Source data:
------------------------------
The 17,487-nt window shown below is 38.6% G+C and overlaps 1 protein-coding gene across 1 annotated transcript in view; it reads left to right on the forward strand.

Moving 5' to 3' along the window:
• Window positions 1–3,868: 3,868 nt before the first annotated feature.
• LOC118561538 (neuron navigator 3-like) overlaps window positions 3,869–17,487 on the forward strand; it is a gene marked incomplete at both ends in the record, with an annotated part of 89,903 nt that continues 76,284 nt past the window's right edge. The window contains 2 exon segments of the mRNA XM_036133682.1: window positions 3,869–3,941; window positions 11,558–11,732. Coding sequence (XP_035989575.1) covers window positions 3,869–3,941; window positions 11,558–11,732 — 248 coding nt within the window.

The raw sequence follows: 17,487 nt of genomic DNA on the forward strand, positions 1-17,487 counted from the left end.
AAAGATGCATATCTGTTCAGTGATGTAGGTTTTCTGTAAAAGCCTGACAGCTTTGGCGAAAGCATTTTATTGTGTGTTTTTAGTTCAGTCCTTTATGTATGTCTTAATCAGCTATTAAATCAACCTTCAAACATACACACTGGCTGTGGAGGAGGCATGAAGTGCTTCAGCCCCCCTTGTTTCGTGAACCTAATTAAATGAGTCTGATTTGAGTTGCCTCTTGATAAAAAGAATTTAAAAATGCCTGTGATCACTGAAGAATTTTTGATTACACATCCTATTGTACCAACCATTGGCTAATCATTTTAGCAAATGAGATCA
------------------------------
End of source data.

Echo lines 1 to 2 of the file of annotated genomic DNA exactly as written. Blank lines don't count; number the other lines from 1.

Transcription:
The 17,487-nt window shown below is 38.6% G+C and overlaps 1 protein-coding gene across 1 annotated transcript in view; it reads left to right on the forward strand.

Moving 5' to 3' along the window: